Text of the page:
- 1 Introduction To Mastering Reading Poker Tells
Introduction To Mastering Reading Poker Tells
Picture the last time you sat in a poorly lit room with your buddies or with strangers. Cards faced down on the table, next to a sweaty bottle of beer or scotch with a cloud of smoke ascending the room, or you were just laid back on your living room couch with your device playing online poker games. Today we are going to share tips that will help you read your opponents like an open book and attain status amidst your fellow player as a dominant player.
- ‘The weak pretender.’
- Change in posture
- Abrupt Silence or flood of words
- Sound of their voice
- Hole-card protection
- Splashing Chips
- Fumbling and Glancing
- Bet sizing
1. ‘The Weak Pretender’ Means Strong Hand.
This is one of the most widely used poker tells, and it’s seen very often among amateur players. Players that pretend to have weak hands usually have a very solid hand.
More frequently, they often give up the feeling of having weak hands. You’ll probably hear them sighing or see them shrug their shoulder as a sign of bad fortune or a display a gloomy face which serves as their plot and can be very indicative of how strong the cards they hold. Just like in most movies, the actor that serves the plot, has to appear overwhelmed by his opponent till he shows a gallant display of strength and inner courage. Don’t fall into that trap.
2. Change In Posture
You’ll often see this move used by most amateur players; they’ll straighten their posture to play a hand or recline back after pretending they’ve dealt with something they’re least interested in playing. Picking when to play versus when to fold in cases like this can still be considered a tricky play. It boils down to how experienced is the person sitting across from you. In most cases, though, these players are often seen with a very strong hand.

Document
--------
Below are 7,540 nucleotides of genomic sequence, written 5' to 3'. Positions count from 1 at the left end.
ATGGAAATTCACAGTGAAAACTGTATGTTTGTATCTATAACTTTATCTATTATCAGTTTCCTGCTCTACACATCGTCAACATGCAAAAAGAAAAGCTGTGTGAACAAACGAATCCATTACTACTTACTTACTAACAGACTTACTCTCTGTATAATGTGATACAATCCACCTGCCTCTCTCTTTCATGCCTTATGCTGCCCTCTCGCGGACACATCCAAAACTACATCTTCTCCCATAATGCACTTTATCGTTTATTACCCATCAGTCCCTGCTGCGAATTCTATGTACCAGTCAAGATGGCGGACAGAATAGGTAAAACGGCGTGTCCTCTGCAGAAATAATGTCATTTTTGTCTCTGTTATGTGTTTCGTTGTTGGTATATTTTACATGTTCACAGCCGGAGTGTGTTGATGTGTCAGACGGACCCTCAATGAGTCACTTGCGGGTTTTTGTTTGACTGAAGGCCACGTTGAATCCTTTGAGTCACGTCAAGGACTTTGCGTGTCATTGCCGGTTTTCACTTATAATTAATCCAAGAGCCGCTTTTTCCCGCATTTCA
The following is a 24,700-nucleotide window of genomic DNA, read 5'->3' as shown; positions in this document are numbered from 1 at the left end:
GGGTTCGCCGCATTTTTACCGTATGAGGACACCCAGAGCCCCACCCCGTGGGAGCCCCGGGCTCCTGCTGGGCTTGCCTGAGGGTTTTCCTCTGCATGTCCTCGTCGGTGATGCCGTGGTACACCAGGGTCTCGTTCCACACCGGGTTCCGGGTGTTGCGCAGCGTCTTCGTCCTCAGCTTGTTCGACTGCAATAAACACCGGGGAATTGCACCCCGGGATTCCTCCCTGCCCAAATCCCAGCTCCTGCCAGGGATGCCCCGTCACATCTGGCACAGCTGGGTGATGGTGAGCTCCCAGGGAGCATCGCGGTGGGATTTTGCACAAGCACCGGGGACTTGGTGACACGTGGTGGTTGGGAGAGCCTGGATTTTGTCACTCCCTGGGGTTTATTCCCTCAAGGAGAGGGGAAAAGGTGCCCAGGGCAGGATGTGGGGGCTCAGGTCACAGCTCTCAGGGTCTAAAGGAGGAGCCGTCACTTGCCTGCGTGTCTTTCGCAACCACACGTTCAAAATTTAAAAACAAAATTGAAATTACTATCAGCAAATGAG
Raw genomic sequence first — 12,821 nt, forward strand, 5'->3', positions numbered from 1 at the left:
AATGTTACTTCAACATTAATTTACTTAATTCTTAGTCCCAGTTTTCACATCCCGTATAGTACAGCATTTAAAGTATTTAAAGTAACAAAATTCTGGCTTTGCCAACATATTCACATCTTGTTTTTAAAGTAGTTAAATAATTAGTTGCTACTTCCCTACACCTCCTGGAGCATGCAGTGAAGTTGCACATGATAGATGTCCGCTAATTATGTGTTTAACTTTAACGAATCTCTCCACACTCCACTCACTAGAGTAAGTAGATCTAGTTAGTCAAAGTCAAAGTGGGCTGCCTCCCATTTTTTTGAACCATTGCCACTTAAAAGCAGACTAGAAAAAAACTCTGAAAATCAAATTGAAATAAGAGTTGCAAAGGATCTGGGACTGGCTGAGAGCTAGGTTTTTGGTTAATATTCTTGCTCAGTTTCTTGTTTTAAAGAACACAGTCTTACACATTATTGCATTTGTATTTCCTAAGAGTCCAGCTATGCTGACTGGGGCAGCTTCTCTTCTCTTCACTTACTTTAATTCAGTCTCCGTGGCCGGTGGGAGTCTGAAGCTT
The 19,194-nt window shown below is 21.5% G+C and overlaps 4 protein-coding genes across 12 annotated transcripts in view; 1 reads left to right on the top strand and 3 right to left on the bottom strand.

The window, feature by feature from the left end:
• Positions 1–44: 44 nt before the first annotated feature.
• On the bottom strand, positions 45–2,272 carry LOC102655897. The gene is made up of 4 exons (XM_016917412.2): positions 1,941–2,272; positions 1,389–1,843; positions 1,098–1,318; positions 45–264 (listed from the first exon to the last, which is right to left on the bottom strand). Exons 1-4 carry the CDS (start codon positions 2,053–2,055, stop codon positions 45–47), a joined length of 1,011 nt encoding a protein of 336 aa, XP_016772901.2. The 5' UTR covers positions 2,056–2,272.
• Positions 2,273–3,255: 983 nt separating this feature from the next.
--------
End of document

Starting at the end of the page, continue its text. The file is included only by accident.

3. Abrupt Silence or Flood of Words
A good player knows that his opponent, who usually talks a lot and is suddenly silent, probably has been dealt a good hand. The same principle applies to players that don’t often converse and suddenly begin babbling after getting dealt a hand.
4. Sound of their Voice
Players often believe covering their eyes with sunglasses or wearing hoodies protect their tells. This is, however, false as the sound of their voice may indicate the type of hand.
Players with a strong hand have a more relaxed tone, speaking with much ease and answering questions. Players that bluff may sound unconfident and insecure due to fear of giving away a tell.
A player suddenly becoming impatient during a hand often indicates a good holding. This type of player may prompt the dealer to continue or indignantly ask whose turn it is.
6. Hole-Card Protection
Some players may actually try to protect their hole cards by placing a chip on top of them indicating that they have at least a decent hand.
This tell is easily spotted and easily exploited.
7. Splashing Chips
A player who is vigorous with his dealings, like hurling chips on the table, very often has a bad hand and overcompensates with a show of strength to hide this fact.
A player who uses a little more force than usual when placing his chips is probably making a bluff.
8. Fumbling and Glancing
Some players, after seeing their hole cards, glance at their chip or fiddling them. This generally indicates a very strong hand as they are anticipating the upcoming bet sizing and so involuntarily look at their chips.
The same principle applies to players that look at their chips right after the flop has been dealt. It indicates that the flop helps their hand, and they are anticipating the action.
9. Bet Sizing
This tell is perhaps the most simple. Inexperienced players have an issue with bet sizing and bet based on the strength of their hand.
Strong cards mean large bets, weak cards mean small bets. Easy.
If a player continuously bets a small fraction of the pot when his hand is weak, you can be sure he has a beast of a hand when he pulls out the big guns.
A player that freezes after placing a bet is usually bluffing.
He often refrains from talking and limits his movements, sometimes even breathing to prevent triggering a call by something he says or does.
This tell also works in the opposite way: a player who is loose and talkative after placing a bet usually has something good. He’s trying to trigger a call and keep you interested in your own hand.